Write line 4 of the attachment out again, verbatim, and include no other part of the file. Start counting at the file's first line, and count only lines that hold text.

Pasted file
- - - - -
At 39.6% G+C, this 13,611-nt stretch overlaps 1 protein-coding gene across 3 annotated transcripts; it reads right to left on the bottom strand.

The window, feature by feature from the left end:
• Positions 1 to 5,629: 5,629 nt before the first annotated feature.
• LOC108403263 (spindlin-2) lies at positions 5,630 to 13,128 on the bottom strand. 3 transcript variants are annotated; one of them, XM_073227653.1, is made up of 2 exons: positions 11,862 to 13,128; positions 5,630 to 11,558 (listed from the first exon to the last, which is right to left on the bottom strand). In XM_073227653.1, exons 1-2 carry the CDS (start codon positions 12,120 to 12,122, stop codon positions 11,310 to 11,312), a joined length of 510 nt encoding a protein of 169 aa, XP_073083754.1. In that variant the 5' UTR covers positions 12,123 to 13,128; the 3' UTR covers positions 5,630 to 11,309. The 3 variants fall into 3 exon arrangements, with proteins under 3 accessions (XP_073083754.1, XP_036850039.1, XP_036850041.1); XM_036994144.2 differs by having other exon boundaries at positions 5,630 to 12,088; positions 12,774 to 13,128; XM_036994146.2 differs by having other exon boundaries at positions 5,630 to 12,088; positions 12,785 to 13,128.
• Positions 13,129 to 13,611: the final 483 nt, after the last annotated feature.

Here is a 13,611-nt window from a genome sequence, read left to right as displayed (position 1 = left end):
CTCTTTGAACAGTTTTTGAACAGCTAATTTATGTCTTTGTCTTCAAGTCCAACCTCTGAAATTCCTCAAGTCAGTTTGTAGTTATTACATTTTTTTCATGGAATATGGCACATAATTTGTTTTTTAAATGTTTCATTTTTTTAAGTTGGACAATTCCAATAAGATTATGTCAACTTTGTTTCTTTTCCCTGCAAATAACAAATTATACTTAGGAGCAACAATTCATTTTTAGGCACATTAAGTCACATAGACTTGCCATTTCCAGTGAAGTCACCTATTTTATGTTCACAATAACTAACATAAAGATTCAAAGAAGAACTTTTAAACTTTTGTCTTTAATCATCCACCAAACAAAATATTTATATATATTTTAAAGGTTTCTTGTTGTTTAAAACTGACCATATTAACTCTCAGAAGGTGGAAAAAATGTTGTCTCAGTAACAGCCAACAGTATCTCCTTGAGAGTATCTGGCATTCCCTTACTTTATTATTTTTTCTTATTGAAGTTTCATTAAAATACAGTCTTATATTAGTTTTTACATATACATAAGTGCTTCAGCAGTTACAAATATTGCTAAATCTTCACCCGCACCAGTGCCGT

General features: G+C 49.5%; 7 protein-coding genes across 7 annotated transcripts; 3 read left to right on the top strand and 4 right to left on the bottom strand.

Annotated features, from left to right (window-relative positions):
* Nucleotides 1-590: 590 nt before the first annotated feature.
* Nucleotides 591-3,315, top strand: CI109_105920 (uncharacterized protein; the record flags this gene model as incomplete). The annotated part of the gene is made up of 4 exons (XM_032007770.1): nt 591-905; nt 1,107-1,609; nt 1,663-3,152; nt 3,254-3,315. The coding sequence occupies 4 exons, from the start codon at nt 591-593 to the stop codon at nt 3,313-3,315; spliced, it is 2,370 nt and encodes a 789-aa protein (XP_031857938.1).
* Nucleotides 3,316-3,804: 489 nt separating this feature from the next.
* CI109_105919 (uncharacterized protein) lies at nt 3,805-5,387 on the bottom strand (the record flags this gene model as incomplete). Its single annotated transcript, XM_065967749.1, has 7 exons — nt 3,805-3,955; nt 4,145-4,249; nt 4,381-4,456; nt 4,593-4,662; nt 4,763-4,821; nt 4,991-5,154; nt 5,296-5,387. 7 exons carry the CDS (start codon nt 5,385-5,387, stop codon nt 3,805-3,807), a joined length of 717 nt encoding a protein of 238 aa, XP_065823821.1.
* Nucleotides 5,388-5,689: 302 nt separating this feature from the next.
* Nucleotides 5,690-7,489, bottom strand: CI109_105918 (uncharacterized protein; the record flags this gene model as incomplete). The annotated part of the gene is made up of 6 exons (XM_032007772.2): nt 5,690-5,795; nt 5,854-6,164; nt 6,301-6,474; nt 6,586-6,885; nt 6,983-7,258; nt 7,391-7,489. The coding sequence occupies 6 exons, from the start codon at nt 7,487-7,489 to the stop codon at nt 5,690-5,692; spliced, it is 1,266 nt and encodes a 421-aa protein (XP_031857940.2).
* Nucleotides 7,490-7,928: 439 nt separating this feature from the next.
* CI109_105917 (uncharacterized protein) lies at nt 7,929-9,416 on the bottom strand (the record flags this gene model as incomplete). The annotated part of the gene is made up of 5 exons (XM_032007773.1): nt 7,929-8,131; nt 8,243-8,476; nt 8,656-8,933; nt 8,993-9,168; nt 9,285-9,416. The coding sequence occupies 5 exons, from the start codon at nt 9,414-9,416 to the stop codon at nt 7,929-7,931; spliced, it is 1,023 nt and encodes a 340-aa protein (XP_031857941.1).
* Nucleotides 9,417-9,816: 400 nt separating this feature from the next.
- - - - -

• LOC108403263 (spindlin-2) lies at positions 5,630 to 13,128 on the bottom strand. 3 transcript variants are annotated; one of them, XM_073227653.1, is made up of 2 exons: positions 11,862 to 13,128; positions 5,630 to 11,558 (listed from the first exon to the last, which is right to left on the bottom strand). In XM_073227653.1, exons 1-2 carry the CDS (start codon positions 12,120 to 12,122, stop codon positions 11,310 to 11,312), a joined length of 510 nt encoding a protein of 169 aa, XP_073083754.1. In that variant the 5' UTR covers positions 12,123 to 13,128; the 3' UTR covers positions 5,630 to 11,309. The 3 variants fall into 3 exon arrangements, with proteins under 3 accessions (XP_073083754.1, XP_036850039.1, XP_036850041.1); XM_036994144.2 differs by having other exon boundaries at positions 5,630 to 12,088; positions 12,774 to 13,128; XM_036994146.2 differs by having other exon boundaries at positions 5,630 to 12,088; positions 12,785 to 13,128.